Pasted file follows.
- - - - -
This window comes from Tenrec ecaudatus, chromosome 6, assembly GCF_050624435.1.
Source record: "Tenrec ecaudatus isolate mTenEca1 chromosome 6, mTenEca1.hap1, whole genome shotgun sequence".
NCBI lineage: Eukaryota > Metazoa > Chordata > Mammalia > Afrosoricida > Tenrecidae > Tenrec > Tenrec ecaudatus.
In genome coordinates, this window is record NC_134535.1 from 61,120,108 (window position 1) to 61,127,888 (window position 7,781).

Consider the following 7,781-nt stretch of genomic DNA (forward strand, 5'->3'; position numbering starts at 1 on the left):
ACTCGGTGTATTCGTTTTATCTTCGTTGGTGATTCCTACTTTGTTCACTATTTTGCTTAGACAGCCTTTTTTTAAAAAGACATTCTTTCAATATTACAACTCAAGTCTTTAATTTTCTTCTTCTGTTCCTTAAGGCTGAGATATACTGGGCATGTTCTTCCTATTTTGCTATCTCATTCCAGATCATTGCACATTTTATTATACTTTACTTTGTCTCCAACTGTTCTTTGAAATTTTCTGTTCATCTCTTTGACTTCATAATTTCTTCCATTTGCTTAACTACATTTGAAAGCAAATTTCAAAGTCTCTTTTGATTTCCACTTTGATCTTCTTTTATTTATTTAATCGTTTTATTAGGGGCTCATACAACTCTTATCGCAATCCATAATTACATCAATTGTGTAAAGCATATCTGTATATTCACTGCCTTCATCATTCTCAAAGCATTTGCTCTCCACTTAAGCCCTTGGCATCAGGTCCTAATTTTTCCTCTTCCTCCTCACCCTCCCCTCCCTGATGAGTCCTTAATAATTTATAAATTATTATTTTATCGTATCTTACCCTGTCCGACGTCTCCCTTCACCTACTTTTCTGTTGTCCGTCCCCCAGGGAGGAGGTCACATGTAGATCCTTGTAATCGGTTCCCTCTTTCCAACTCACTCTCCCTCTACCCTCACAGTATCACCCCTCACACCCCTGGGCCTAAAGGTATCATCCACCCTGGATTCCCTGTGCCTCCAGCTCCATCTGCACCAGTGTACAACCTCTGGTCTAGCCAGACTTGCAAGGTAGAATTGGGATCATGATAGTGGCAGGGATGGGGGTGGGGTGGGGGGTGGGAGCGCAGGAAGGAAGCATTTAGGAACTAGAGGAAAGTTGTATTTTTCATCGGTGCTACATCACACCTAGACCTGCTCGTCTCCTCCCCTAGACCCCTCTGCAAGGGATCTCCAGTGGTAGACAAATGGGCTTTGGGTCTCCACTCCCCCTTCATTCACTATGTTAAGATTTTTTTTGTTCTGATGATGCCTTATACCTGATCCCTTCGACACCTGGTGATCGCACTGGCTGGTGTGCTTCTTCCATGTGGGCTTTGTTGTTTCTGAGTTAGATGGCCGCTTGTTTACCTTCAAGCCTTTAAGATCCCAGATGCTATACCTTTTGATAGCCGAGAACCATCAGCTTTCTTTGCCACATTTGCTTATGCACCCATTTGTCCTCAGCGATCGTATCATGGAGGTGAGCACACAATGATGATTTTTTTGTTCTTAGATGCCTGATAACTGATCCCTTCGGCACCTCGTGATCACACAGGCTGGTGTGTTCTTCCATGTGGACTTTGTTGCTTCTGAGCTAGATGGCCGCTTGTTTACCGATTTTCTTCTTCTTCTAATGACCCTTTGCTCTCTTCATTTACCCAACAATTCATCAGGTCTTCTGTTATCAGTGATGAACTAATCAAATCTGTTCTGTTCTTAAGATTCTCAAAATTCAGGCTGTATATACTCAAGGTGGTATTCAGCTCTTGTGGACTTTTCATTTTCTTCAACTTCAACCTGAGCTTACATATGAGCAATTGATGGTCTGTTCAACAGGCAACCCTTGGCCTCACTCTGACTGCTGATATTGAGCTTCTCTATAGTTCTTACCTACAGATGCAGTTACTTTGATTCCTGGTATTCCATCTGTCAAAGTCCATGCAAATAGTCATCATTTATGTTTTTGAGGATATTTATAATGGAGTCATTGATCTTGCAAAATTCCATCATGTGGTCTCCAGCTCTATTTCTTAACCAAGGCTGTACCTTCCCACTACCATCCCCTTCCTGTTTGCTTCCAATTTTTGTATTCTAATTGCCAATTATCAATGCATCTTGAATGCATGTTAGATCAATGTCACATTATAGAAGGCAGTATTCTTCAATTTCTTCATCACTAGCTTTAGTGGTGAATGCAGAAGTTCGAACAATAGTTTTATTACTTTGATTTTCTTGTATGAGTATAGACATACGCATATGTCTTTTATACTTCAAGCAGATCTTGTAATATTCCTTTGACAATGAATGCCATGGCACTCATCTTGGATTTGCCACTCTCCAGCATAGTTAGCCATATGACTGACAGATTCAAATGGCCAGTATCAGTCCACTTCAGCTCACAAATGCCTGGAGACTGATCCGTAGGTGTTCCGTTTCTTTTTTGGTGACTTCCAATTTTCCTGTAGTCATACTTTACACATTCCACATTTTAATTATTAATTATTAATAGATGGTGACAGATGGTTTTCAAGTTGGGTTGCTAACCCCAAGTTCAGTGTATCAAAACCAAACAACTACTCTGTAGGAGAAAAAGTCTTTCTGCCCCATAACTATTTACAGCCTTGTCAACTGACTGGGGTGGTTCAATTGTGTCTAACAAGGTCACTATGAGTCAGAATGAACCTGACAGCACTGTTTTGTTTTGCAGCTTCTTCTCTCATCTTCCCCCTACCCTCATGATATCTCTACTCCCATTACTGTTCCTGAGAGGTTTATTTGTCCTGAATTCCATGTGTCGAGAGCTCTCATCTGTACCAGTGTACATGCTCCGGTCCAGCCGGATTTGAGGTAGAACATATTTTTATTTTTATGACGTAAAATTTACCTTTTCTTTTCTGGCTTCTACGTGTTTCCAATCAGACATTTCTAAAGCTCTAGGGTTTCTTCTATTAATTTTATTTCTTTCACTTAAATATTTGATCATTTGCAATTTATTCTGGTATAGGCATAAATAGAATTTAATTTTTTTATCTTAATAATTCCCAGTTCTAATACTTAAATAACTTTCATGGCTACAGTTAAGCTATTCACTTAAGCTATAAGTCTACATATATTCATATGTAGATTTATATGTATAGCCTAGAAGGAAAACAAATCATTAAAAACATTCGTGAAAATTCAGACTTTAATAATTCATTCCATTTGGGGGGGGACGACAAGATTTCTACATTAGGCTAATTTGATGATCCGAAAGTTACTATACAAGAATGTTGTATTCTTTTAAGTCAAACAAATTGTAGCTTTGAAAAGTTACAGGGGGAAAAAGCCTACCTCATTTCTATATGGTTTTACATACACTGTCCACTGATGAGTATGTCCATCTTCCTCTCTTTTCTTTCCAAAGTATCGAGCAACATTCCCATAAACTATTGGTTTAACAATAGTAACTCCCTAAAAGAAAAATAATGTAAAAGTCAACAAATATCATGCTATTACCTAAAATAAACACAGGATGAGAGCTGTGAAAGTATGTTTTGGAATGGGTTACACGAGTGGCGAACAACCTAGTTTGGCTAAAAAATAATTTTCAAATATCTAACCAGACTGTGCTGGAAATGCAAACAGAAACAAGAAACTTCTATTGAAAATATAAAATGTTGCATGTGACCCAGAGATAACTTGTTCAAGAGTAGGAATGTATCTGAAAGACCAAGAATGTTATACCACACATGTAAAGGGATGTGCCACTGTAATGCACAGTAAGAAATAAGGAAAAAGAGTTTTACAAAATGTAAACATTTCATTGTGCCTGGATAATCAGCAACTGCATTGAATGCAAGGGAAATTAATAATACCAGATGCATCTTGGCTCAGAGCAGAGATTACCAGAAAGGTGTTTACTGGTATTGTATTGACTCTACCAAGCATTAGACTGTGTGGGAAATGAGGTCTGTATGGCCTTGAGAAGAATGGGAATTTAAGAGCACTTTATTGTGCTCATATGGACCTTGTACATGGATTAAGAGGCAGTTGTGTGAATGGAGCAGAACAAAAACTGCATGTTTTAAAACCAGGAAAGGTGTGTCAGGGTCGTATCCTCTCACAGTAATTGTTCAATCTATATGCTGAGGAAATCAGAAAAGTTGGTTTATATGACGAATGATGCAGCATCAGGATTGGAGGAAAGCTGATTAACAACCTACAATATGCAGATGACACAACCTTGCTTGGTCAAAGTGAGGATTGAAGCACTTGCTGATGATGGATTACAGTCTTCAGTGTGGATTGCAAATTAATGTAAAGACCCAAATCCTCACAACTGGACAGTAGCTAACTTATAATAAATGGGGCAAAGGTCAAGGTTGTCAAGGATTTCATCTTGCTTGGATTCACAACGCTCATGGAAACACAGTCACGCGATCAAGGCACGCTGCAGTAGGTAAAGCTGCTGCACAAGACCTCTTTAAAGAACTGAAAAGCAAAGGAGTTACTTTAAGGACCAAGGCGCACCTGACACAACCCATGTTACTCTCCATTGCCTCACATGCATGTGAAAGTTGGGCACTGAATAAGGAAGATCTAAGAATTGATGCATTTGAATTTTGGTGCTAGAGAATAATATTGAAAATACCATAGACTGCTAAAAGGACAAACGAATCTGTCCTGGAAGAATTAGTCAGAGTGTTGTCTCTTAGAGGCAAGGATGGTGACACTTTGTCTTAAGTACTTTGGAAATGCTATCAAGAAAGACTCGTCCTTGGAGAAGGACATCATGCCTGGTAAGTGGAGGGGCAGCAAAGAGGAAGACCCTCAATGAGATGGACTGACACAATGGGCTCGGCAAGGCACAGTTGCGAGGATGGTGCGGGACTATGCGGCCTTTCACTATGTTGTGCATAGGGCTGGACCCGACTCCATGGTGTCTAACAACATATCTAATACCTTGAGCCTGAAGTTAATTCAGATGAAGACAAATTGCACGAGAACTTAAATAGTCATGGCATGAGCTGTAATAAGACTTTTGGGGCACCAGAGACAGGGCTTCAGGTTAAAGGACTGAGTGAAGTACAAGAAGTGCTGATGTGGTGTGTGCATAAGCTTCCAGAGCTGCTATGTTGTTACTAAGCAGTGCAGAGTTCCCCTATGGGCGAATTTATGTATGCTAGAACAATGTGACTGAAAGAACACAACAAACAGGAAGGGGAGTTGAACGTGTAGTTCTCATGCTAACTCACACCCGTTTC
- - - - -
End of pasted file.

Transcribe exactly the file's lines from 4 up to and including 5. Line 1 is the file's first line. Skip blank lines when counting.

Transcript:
In genome coordinates, this window is record NC_134535.1 from 61,120,108 (window position 1) to 61,127,888 (window position 7,781).

Consider the following 7,781-nt stretch of genomic DNA (forward strand, 5'->3'; position numbering starts at 1 on the left):